Joan Didion Cried in Chinese Laundry Mats and Later Was Very, Very Successful

Day 2 of a 7 day self-imposed writing challenge to write about my day in less than a thousand words

It is stupid to be crying on a public bus and not surprising because I am stupid. Reincarnate me as a houseplant. Turn me over to God. Give me a haircut. When I visited my grandmother earlier she had a certain joie de vivre about her, sitting in her Lay-Z-Boy with the Globe at her feet. “The first thing I do in the morning is read the obituaries and if I don’t see my name it’s a good day.” Then she lit a cigarette with all the ease that comes with being so close to death you can relax about killing yourself. I was sweaty and jealous and depressed. Why can’t I ever seize the day, just grab it by the throat until it chokes up a breath mint? There’s no reason for me to be crying on a bus. Sure it’s Monday, but being a writer I can’t tell the face of the weekend from the ass of the week. Two hours before I’d done some work on my second book while sitting outside at my parent’s house. It was hot and windy and I felt excited about the book—the pilot of inspiration was ignited and burning well. Now I’m sitting next to this woman with too many backpacks moaning internally about how I’m not emotionally resilient enough to be this young. I wipe tears from under my sunglasses and imagine I’m returning from a harrowing divorce that was just finalized on Martha’s Vineyard. He was a kind man, but he thought I was dramatic. Luckily kindness doesn’t have much to do with love. (If nothing else, I chose the right industry; making shit up suits me).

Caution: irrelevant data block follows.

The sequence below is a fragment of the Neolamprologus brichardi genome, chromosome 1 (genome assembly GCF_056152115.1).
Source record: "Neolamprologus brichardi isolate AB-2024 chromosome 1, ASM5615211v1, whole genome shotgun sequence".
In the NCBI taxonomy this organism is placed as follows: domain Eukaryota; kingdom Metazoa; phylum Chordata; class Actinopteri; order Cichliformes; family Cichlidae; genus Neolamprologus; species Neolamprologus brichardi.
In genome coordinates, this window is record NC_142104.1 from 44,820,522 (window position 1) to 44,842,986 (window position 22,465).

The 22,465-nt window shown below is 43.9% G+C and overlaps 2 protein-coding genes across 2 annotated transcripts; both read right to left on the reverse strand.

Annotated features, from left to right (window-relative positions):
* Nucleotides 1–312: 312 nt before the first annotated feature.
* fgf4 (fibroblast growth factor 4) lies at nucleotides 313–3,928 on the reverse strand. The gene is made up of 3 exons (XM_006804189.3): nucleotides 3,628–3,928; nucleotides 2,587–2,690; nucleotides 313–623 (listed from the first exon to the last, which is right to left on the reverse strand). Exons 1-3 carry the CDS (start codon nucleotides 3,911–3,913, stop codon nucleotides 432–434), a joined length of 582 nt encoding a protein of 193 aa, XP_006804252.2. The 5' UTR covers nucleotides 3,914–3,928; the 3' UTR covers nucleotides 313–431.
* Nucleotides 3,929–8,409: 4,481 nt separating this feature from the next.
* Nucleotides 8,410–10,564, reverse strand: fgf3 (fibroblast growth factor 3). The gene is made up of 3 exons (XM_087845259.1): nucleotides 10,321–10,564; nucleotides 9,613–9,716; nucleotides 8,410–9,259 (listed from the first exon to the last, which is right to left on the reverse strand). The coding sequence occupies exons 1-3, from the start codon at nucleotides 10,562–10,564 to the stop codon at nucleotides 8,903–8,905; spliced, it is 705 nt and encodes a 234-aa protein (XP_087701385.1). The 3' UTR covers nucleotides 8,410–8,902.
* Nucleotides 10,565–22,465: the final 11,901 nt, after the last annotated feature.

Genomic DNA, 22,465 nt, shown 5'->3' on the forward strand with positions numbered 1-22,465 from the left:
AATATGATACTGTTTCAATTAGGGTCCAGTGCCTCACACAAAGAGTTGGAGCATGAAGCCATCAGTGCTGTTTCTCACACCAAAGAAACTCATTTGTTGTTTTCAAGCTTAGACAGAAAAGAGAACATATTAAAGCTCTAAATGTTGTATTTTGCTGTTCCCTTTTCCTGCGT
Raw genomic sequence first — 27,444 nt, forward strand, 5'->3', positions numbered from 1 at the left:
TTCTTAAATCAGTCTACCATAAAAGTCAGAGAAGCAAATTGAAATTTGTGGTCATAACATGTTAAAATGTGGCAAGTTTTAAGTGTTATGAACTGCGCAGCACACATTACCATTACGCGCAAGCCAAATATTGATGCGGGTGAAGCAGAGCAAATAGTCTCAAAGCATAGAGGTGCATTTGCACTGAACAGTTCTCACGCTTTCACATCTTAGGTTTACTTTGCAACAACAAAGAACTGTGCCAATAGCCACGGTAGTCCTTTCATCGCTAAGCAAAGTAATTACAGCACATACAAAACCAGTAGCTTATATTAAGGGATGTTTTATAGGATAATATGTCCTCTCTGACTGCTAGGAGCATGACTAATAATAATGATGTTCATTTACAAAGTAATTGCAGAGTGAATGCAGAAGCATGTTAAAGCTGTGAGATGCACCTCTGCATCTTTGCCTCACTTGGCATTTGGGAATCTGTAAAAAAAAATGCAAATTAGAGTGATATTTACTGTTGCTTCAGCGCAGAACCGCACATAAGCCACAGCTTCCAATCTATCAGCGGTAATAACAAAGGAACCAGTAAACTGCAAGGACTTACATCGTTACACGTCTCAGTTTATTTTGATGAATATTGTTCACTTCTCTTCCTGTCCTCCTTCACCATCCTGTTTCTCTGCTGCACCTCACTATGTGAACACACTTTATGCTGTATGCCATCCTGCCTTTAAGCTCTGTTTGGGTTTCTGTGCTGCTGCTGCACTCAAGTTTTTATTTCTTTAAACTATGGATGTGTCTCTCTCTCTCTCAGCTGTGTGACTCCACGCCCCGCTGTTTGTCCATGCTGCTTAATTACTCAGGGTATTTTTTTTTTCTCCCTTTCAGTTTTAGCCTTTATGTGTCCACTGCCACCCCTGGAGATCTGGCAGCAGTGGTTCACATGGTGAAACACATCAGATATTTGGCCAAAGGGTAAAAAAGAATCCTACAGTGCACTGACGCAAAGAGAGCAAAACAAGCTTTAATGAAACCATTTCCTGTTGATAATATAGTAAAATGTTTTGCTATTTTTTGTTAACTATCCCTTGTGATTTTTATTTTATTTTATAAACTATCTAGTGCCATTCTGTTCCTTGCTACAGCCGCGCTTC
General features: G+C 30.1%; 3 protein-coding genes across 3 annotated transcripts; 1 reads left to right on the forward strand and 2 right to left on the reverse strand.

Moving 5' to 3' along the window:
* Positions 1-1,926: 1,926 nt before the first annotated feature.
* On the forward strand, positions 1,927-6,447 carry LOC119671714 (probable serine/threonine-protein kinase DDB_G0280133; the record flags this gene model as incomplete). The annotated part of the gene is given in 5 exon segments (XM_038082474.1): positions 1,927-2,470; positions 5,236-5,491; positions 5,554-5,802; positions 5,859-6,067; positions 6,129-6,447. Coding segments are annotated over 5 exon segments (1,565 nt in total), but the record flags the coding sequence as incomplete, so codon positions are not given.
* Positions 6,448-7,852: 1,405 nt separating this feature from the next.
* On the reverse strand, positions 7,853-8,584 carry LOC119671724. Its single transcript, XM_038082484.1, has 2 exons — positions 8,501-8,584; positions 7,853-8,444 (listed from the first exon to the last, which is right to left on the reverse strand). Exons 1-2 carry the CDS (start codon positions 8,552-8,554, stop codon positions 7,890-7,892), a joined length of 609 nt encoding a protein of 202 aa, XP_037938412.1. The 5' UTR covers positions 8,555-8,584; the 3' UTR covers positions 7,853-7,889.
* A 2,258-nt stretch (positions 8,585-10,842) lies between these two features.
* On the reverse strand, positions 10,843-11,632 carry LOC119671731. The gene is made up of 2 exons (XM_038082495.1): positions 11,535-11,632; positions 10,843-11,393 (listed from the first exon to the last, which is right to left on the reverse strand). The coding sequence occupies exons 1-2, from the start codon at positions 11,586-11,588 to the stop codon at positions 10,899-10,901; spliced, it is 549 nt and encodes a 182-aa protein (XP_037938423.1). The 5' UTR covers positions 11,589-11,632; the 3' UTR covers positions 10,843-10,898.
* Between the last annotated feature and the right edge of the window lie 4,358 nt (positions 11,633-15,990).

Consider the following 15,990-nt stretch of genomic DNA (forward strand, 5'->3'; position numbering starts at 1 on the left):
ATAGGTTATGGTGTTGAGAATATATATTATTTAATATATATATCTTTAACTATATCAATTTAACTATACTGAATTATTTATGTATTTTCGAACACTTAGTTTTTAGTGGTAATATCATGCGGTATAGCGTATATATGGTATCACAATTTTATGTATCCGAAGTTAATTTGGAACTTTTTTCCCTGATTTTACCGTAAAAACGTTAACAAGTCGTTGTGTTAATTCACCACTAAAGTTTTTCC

Sometimes I wonder if sadness is a cruel act of remembering everything we’ve ever lost: grocery lists, the family dog, the family’s other dog, a childhood knickknack. But instead of recalling the things themselves we recall the feeling, and it gathers force inside of us until it forces us to tears. Dams be damned. I hate buses. Probably I’m just withdrawing from caffeine and what I need is not a different life, but a good night’s sleep.

When I get off I walk from the station to my apartment through the Boston public gardens. A baby chases a duck, a man with no shirt preaches to glass windows. There’s nothing particular about the day. I would’ve forgotten it and still might if I hadn’t promised myself I’d write about it. In doing so I’m forced to pay attention, to muck around a little less in my own emotional shit pit and experience the world around me. Walnut trees. Gardenias. By the time I get in bed I’m exhausted but not sad. I write on a Target receipt Take your moods less seriously, then put it someplace I’ll remember. It’s the thing I seem most likely to forget.